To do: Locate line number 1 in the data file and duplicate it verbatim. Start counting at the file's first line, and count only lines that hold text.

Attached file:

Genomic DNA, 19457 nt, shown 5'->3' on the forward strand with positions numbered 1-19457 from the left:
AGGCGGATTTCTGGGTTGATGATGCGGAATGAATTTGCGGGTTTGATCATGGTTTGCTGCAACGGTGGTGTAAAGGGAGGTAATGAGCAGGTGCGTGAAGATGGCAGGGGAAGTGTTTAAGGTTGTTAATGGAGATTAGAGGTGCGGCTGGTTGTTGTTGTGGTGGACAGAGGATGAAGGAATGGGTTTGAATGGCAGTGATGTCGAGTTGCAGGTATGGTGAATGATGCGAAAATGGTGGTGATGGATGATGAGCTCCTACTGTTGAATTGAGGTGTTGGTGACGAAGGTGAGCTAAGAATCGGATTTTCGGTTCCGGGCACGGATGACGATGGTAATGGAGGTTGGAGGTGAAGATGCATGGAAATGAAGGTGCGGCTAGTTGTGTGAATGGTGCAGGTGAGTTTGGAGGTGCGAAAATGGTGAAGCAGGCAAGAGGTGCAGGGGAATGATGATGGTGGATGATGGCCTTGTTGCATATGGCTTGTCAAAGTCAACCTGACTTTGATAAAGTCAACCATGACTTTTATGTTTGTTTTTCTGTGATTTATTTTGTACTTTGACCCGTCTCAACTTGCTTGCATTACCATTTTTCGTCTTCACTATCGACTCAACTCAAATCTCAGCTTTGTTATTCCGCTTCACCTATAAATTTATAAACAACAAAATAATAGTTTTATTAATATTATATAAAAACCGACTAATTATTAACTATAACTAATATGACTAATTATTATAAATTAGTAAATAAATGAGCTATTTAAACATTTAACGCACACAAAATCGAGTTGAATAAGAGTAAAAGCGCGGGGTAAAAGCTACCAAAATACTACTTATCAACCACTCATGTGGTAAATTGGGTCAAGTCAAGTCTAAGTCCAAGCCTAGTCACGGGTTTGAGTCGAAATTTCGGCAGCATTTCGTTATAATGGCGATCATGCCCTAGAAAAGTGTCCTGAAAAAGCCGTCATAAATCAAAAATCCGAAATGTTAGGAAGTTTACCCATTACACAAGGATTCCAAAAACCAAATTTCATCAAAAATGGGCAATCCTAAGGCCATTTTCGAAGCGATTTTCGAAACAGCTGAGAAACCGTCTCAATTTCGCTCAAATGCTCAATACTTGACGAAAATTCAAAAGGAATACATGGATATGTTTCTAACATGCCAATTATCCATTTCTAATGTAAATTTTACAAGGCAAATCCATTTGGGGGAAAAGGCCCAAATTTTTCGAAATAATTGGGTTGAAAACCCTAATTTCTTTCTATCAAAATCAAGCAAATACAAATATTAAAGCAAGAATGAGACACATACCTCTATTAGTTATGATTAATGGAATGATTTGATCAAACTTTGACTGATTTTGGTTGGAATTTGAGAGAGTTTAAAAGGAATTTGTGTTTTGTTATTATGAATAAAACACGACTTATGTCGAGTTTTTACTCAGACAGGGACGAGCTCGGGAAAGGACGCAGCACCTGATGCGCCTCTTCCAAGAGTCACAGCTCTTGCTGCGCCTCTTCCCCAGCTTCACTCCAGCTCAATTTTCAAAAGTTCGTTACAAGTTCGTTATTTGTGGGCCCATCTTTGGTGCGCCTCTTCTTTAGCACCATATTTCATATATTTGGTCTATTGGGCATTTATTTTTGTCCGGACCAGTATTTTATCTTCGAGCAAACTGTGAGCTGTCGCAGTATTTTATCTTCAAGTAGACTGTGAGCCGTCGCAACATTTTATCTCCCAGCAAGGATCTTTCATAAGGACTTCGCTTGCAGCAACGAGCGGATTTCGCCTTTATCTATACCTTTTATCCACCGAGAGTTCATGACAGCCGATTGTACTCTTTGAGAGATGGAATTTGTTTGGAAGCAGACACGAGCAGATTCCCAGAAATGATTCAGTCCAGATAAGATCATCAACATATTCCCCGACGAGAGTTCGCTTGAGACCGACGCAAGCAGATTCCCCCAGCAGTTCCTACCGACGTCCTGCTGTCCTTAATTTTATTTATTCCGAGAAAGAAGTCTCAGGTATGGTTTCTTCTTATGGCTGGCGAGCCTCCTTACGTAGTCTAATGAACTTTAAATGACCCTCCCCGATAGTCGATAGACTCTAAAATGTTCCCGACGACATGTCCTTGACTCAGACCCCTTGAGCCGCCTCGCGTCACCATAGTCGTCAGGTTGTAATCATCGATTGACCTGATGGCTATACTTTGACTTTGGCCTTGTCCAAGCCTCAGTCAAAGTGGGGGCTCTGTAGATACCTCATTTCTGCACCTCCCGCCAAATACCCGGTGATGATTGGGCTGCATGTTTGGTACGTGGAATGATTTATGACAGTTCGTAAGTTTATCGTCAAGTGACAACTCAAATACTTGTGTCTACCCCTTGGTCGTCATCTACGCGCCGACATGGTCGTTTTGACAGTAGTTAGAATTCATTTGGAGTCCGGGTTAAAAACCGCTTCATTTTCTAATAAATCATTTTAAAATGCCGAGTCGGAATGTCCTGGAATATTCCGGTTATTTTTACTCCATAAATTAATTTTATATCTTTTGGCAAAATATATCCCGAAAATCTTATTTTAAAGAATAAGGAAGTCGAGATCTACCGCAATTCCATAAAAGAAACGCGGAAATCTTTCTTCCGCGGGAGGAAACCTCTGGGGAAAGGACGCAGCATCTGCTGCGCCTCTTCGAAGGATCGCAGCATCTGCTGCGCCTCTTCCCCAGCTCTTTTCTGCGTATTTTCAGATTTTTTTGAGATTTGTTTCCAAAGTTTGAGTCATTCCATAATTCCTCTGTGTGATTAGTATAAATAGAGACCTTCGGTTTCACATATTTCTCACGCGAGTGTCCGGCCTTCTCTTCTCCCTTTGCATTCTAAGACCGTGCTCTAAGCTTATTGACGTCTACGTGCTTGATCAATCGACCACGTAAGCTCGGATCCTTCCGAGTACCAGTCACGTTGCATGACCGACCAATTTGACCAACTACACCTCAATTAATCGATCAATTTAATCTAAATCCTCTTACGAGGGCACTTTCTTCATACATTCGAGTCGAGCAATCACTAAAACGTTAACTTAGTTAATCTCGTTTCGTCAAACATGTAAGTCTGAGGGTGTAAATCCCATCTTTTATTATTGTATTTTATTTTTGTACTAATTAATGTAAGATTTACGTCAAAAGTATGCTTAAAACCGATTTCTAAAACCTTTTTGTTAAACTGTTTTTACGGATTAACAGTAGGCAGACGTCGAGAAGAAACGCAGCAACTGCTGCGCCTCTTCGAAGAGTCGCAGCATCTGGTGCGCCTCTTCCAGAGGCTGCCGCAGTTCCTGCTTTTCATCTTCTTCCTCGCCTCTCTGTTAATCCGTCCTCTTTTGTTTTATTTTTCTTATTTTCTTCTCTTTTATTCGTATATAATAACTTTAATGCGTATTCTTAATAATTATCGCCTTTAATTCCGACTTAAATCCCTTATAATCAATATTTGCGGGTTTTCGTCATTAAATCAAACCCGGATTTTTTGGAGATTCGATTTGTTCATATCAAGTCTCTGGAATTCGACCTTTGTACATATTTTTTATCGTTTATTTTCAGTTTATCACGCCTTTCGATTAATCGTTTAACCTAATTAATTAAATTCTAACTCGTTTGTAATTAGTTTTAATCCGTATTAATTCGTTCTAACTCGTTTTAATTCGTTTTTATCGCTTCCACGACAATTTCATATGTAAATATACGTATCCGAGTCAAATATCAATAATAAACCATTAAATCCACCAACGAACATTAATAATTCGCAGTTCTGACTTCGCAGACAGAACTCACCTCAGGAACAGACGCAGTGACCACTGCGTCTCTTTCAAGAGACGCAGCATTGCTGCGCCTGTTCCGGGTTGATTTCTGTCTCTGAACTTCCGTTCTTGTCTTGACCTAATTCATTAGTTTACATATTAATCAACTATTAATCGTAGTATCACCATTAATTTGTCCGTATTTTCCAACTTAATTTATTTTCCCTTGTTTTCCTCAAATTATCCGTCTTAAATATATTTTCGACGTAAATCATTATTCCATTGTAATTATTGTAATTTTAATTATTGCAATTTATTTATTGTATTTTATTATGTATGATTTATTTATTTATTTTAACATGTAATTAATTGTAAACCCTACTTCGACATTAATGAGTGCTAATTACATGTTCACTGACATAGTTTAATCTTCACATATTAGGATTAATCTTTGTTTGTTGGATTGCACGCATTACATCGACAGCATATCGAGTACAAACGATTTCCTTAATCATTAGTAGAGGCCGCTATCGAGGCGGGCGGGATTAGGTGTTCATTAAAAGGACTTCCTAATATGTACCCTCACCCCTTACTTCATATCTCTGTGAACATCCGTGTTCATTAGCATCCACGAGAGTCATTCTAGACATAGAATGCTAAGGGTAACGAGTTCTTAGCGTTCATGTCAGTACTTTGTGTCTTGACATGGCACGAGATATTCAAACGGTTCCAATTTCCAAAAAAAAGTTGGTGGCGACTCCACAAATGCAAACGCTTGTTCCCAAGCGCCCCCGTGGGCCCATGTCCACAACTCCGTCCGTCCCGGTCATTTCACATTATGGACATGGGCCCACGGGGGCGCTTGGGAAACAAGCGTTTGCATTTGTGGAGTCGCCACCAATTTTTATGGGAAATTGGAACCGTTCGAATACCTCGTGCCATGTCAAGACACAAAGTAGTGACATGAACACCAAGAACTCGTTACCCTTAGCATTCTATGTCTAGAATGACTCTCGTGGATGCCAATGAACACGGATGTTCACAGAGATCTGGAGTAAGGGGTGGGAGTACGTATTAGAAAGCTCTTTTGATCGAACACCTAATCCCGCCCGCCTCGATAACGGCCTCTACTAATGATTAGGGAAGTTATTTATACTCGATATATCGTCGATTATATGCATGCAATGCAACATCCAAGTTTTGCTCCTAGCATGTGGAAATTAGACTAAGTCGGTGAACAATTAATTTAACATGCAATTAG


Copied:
Genomic DNA, 19457 nt, shown 5'->3' on the forward strand with positions numbered 1-19457 from the left: